That story begins with a name: Marion Elise Gardeen Conick.
But most people called her Elsie.
The Crusader was not a sports journal. The monthly magazine—founded in September 1918, just one month before Elsie’s appearance—advanced a political agenda that was deemed radical by many of its contemporaries, as well as those that followed. Cyril Briggs, its founder and editor, would go on to found the African Blood Brotherhood, which advocated armed resistance to lynching in the South. Briggs was a Pan-Africanist and racial separatist with a pugilistic reputation. An eventual member of the American Communist Party, he knew how to rouse rabbles (not unlike a fellow famous Nevisian American, though no one has yet written a rap musical about him). Among Briggs’s enduring claims to fame would be his falling-out with fellow activist Marcus Garvey, and his rift with American Communist Party leaders. The latter row would lead to the loss of major financial support for The Crusader in 1922.
So what was Elsie doing on the cover of Briggs’s publication?
Given the directness of The Crusader’s early appeals for subscribers, financial exigencies likely played a central role in editorial decisions. “Boost. Subscribe. Advertise. This is your fight! Pitch in and help!” implored an early editorial, conscripting readers into a collective fight against racism in an effort to sell issues. Briggs may have been a Marxist, but he was also selling magazines in a crowded marketplace. Perhaps he wagered that the controversial placement of a woman athlete on the publication’s second cover would help. If so, the wager paid off, at least in terms of visibility. News of The Crusader spread quickly, and the Chicago Defender—one of the nation’s most important “Negro” papers—called it “Harlem’s most recent and ‘up-to-date’ magazine.” It specifically called out The Crusader’s cover in its September 28, 1918 edition, observing, “The photograph of Mrs. James Conick, Jr., […] helps to make the magazine attractive at first sight.” Elsie drew coverage, even if we don’t know much of anything about sales.
Considering the divisiveness of tennis in the period, there is further logic behind the choice. Tournaments hosted by the United States Lawn Tennis Association (which would later drop the “L” and become today’s USTA) remained closed to African Americans until at least 1940, when Donald Budge—one of the best white tennis players of the era—agreed to play an exhibition match against Jimmy McDaniel, a standout Black player, at the Cosmopolitan Tennis Club in Harlem. Barely a generation into tennis’s popularity in the United States, the sport already had earned a reputation for discrimination. At the same time, despite exclusion on the basis of race, tennis became an important marker of social distinction within Black communities themselves. This was particularly true on college campuses at places like Tuskegee Normal, where in 1890 Booker T. Washington arranged for the construction of a court that quickly became one of the most important showcases of tennis talent in the Southern US. Throughout the first half-century of tennis in America, Historically Black Colleges and Universities played a pivotal role in convening tournaments, and hosted social events arranged around tennis. College life incubated tennis, and inculcated students with the sense that the sport should play a role in their social lives as adults.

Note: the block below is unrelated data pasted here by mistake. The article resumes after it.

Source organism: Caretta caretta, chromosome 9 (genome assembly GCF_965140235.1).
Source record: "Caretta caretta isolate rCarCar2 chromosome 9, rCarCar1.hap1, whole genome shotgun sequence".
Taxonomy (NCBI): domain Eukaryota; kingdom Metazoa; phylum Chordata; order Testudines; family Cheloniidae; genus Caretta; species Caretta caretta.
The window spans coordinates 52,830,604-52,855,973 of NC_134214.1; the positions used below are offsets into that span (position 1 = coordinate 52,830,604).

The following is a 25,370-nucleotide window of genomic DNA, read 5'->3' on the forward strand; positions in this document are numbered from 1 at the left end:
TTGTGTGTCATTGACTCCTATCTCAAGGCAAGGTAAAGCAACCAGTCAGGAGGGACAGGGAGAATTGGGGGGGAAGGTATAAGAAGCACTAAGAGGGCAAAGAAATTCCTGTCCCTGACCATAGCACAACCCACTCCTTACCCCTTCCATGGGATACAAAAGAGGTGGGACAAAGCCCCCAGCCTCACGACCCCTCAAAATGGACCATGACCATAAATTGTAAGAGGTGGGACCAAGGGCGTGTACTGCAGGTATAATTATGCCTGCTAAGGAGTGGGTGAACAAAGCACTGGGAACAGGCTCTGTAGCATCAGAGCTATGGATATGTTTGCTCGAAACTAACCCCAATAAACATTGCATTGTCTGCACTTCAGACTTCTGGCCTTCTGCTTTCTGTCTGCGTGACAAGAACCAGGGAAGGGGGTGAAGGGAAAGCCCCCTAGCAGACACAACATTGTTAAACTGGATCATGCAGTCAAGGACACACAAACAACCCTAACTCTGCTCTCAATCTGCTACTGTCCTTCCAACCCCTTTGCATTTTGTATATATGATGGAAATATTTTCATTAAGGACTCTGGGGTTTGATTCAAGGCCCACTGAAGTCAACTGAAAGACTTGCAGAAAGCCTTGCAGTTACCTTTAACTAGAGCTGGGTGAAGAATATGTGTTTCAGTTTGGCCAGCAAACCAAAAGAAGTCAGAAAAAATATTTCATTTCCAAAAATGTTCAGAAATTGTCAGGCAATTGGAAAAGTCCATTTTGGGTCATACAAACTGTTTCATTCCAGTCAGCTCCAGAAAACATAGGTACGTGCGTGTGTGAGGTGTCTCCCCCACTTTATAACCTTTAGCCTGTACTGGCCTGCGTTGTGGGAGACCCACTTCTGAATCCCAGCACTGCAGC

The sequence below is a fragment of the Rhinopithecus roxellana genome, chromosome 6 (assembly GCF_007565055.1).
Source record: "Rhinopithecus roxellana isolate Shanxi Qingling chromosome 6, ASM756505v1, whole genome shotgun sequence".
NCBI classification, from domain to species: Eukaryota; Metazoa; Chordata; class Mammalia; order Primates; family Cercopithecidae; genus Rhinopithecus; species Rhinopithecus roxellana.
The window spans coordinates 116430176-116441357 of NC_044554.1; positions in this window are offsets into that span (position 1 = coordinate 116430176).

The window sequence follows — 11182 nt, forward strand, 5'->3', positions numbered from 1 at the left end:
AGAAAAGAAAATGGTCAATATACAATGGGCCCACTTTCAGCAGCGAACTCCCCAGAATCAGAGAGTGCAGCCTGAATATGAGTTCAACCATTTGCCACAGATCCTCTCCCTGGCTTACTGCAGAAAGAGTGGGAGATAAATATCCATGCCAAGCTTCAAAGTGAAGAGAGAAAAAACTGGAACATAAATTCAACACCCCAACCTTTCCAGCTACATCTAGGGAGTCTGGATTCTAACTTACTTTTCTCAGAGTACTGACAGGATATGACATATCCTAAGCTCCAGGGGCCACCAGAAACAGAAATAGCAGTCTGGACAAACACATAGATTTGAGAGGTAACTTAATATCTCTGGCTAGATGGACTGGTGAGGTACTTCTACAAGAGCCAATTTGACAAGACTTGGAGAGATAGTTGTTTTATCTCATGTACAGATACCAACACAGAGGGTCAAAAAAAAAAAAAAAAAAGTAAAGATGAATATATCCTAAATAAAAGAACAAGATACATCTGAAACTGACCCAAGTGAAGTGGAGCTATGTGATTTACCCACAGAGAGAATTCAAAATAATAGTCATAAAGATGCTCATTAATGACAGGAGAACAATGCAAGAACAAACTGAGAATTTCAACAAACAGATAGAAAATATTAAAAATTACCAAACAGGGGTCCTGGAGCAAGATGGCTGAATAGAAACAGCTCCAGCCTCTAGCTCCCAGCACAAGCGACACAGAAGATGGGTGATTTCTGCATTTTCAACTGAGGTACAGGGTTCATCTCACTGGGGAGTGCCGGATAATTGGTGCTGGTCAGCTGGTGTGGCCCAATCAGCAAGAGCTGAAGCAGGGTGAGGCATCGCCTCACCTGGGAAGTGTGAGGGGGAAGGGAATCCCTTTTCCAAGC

By 1916, a lively, expanding, but still fragmented archipelago of Black clubs and regional championships had started to come of age. To coordinate national competitions and facilitate inter-club collaboration, the American Tennis Association (ATA) was founded and held its first national tournament the following summer in Baltimore’s Druid Hill Park. Unlike the USLTA, the ATA did not discriminate on the basis of race. Though the ATA rightfully calls itself the “oldest African American sports organization in the United States,” it could also justifiably call itself the first national sports organization open to all races. Its tournaments were more open than those of its segregated predecessor. Tally Holmes won the inaugural ATA men’s singles title, and Lucy Diggs Slowe won on the women’s side. After the founding of the official ATA-affiliated New York State Tennis Association in 1917, the 1918 competition was held at the Ideal Tennis Club in Harlem. The club would go on to host the tournament through 1920. For three consecutive summers, the center of Black intellectual and cultural life in the United States was also the center of Black tennis.